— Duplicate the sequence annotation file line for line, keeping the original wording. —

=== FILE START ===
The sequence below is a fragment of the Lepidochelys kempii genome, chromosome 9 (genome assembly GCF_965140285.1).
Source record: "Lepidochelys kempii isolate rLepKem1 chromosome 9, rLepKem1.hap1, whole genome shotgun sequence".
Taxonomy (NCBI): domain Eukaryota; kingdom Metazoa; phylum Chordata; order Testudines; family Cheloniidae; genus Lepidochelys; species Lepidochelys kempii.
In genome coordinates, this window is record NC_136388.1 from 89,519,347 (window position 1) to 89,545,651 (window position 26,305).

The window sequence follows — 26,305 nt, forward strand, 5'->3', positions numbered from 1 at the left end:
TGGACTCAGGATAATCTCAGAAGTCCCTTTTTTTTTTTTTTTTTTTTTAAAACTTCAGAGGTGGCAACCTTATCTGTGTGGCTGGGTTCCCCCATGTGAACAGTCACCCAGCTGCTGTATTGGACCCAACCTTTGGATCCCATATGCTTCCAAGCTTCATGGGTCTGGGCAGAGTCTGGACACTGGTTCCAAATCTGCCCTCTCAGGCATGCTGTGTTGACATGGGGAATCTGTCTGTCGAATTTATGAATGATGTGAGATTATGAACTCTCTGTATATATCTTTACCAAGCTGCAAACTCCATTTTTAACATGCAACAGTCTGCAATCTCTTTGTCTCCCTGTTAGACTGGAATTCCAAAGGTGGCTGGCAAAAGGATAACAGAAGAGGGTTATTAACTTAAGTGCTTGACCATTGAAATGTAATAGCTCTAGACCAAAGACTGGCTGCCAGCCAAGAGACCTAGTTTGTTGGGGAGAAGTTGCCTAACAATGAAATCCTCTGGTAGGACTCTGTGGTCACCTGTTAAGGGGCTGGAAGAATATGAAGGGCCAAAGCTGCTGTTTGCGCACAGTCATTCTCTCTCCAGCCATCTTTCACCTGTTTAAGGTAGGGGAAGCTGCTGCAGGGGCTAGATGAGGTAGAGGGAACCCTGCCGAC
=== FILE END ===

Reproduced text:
The sequence below is a fragment of the Lepidochelys kempii genome, chromosome 9 (genome assembly GCF_965140285.1).
Source record: "Lepidochelys kempii isolate rLepKem1 chromosome 9, rLepKem1.hap1, whole genome shotgun sequence".
Taxonomy (NCBI): domain Eukaryota; kingdom Metazoa; phylum Chordata; order Testudines; family Cheloniidae; genus Lepidochelys; species Lepidochelys kempii.
In genome coordinates, this window is record NC_136388.1 from 89,519,347 (window position 1) to 89,545,651 (window position 26,305).

The window sequence follows — 26,305 nt, forward strand, 5'->3', positions numbered from 1 at the left end:
TGGACTCAGGATAATCTCAGAAGTCCCTTTTTTTTTTTTTTTTTTTTTAAAACTTCAGAGGTGGCAACCTTATCTGTGTGGCTGGGTTCCCCCATGTGAACAGTCACCCAGCTGCTGTATTGGACCCAACCTTTGGATCCCATATGCTTCCAAGCTTCATGGGTCTGGGCAGAGTCTGGACACTGGTTCCAAATCTGCCCTCTCAGGCATGCTGTGTTGACATGGGGAATCTGTCTGTCGAATTTATGAATGATGTGAGATTATGAACTCTCTGTATATATCTTTACCAAGCTGCAAACTCCATTTTTAACATGCAACAGTCTGCAATCTCTTTGTCTCCCTGTTAGACTGGAATTCCAAAGGTGGCTGGCAAAAGGATAACAGAAGAGGGTTATTAACTTAAGTGCTTGACCATTGAAATGTAATAGCTCTAGACCAAAGACTGGCTGCCAGCCAAGAGACCTAGTTTGTTGGGGAGAAGTTGCCTAACAATGAAATCCTCTGGTAGGACTCTGTGGTCACCTGTTAAGGGGCTGGAAGAATATGAAGGGCCAAAGCTGCTGTTTGCGCACAGTCATTCTCTCTCCAGCCATCTTTCACCTGTTTAAGGTAGGGGAAGCTGCTGCAGGGGCTAGATGAGGTAGAGGGAACCCTGCCGAC